Notice it doesn’t say “All of Aeneas’ friends who were in on the 8-year ruse.” Nope. All the city. Everyone. Even the people who were kind of annoyed with Aeneas being bedridden, asking for money, day after day after day. Peter meets Aeneas. Many are watching. Aeneas stands up. They don’t think: “Faker.” They think: “Savior.”
And with Tabitha it’s just as public. Remember – She died. The people washed her body and cleaned it. They sent for Peter. Peter arrived when they were in the middle of the Ancient version of the “wake.” They are throwing Tabitha’s blankets in Peter’s face and everyone is talking about how she is dead and how sad it is.
No one is saying; “I think she’s faking it, Peter.”
After Jesus raises her through Peter: Peter called for the believers, especially the widows and presented Tabitha to them alive. This became known all over Joppa and many people believed in the Lord. (v.41-42)
Because…She was dead and now. She was alive.
This is key for you and me. Because what Luke wrote down for us in Acts; he wrote down only a maximum of 10 years later. And this book of Acts was circulated throughout the churches. The people in Lydda read it and said, “Yep. That’s right. I remember when he healed Aeneas.” And the people in Joppa read it and said, “Yes. They got it right. I remember when Tabitha came back to life.”
The point? This stuff is public. It’s real.
It’s not that way in other religion.
It’s not like…
The Prophet Mohammed who went up on a mountain by himself.
Or Joseph Smith, found of Mormonism, who went into the forest by himself.
Or some scientist who hypothesizes this world must have started this way – even though I wasn’t even there.
Jesus’ power is public. Real, visible, viewed by many.
Even at the highlight of his story…
Jesus died before hundreds.
He hung on a cross before hundreds.
He was confirmed dead by hundreds.
Then, he rose.
He appeared before hundreds.
He showed himself before hundreds.
He spoke again with hundreds.
Jesus is public!
(3) Jesus is Proven
This leads to our third “P” word.
If Jesus is powerful and public. Then, Jesus, is also proven.
Throughout the Gospel, Jesus offers visual proof of invisible truth.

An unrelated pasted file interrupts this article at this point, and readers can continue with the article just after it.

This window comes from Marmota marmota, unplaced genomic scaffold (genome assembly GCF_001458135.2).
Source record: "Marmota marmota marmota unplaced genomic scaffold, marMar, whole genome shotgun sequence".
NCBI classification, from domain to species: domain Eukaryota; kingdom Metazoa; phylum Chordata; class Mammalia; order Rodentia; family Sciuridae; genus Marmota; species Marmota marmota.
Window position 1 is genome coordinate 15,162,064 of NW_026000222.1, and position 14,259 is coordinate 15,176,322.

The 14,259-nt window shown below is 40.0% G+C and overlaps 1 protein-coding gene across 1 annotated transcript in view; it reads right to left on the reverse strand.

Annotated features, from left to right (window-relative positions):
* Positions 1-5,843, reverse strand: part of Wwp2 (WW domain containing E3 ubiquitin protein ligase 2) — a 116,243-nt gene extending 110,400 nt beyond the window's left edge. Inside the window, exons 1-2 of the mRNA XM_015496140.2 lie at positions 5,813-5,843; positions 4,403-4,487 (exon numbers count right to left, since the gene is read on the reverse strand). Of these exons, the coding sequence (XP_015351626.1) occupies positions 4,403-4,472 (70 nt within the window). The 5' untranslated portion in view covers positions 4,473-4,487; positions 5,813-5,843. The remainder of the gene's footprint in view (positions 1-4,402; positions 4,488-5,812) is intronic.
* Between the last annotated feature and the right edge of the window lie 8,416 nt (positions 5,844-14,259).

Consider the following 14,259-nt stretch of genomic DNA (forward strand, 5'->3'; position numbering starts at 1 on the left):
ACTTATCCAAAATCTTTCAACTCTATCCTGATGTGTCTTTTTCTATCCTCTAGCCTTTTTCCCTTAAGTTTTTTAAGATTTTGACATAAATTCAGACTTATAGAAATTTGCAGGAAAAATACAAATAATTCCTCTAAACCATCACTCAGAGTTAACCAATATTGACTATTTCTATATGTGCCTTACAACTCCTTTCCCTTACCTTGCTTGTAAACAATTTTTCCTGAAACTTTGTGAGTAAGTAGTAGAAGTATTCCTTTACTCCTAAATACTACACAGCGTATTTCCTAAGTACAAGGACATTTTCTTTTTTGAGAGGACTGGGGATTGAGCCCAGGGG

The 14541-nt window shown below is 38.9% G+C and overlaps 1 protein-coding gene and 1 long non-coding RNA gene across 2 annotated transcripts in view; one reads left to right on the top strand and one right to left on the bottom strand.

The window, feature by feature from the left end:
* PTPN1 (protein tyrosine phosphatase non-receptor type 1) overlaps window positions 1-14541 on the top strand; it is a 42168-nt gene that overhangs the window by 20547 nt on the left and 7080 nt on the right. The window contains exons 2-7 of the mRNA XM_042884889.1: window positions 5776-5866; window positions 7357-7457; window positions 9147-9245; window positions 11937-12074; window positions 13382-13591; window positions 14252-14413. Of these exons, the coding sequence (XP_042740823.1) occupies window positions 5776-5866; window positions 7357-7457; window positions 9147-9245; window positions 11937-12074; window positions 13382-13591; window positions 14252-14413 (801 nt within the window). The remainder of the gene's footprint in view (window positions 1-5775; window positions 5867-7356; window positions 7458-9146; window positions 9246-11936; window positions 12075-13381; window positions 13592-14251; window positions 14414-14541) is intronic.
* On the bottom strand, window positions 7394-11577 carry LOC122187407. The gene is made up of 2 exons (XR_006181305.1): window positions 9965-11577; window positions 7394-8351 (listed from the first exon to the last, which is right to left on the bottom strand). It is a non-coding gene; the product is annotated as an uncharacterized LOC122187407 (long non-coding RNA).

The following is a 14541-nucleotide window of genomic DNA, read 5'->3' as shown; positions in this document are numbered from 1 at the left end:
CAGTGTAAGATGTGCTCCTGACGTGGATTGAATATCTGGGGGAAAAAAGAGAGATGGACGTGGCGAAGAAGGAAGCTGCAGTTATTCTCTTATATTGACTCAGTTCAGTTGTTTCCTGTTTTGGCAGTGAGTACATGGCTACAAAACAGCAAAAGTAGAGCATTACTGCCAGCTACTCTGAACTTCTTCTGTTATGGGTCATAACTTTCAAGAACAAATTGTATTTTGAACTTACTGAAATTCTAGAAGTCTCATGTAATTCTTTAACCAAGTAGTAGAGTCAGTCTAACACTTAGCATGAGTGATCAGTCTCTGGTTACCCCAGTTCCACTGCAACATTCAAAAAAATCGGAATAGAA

Public visual proof of private invisible truth.
Aeneas visibly gets to his feet before hundreds.
Tabitha comes back to life before hundreds.
Jesus visibly dies and visibly is buried and visibly comes back to life.
Proof that the Jesus is truth.
Proof of the invisible miracles that Jesus claims for us:
Proof that your sins are forgiven.
Proof that you have peace with God.
Proof that Jesus is the Savior.
Proof that by believing in him you will enter eternal life.
If you doubt!?! You’re doubting the power of a Savior that has done countless visible miracles in the face of tens of thousands of witnesses.
If you doubt!?! You’re doubting God. You’re doubting the Holy Spirit. You’re doubting Jesus.
Don’t doubt. Believe.
III. What Now?
I don’t mean do a physical turn right here, right now. This isn’t P90x.
The Bible tells us to “turn” spiritually.
That’s what the people in Lydda did. They saw the power of Jesus in healing Aeneas. They turned to the Lord. (v.35)
They stopped trusting themselves.
They stopped trusting their own abilities.
They stopped trusting some statue god.
They trusted their Savior.
Do the same. Even if you are a longtime Christian! Turn. Because the devil has a way of getting us to turn to ourselves, to money, to things and stuff and to trust them rather than Jesus.
Examine your heart.
See where you’re wrong.
Turn back to Jesus.
And if you’ve never trusted in Jesus, hear God’s plea:
Stop trusting yourself.
Stop trusting your money.
Stop trusting your abilities.
Stop trusting your own modern fake gods and start trusting the real, only true God, Jesus Christ, who died to save you.
And he did so.
Because when Peter was faced with a dire situation. When he came face to face with death in the face of Tabitha. When he said to himself, there is literally nothing I can do to help – he got on his knees and prayed.
Do the same thing.
Too often when things get out of hand; when things are out of our control; when things are beyond our control we keep thinking:
I can do this. I can figure this out. I can stand.
Jesus doesn’t want us standing.
He wants us kneeling.
Humbly in prayer before our God.
This isn’t necessarily physically; but a ‘kneeling’ in your heart. Humbly agreeing that you are a sinner and the situation is beyond your control and you need your almighty, all powerful, paralyzed man healing, dead widow raising, out of the grave conquering God.
Turn to your God.
Fall on your knees.
Trust in your powerful, public, and proven Savior.
Sometimes it’s hard to wake up. At least for me.
Maybe you’re one of those “early birds” who likes to catch the “early worm” and you have no problem getting up at 5am, running a 5k, coming home, baking cookies, cleaning the whole house and alphabetizing your spice rack all in the amount of time it’d take me to put on a pair of socks.
But you get it. There are those mornings where it’s just hard to wake up. Especially if you don’t have a good reason! If you’re going to the same job you go to everyday to make the same amount of money that barely covers the same bills for the same people – it can feel kind of doldrum. Especially if it’s been stressful lately AND things haven’t been going your way AND you’re even a bit sick.
Just about the only thing that gets you going is an IV drip of Starbucks French Roast inserted into your arm.
But imagine you’re having one of those days. A day where the sun is shining through the window, but you’ve got a pillow covering your head – convincing you that it’s still nighttime. When suddenly, your spouse bursting into your bedroom and shoves the smartphone in your face:
Look! Look at this! Remember that loved one – that loved one that died? Look at this news article. It says that this loved one’s grave –- is empty.
Would that be enough to get you up?
Would that be enough to get you to RiseUp?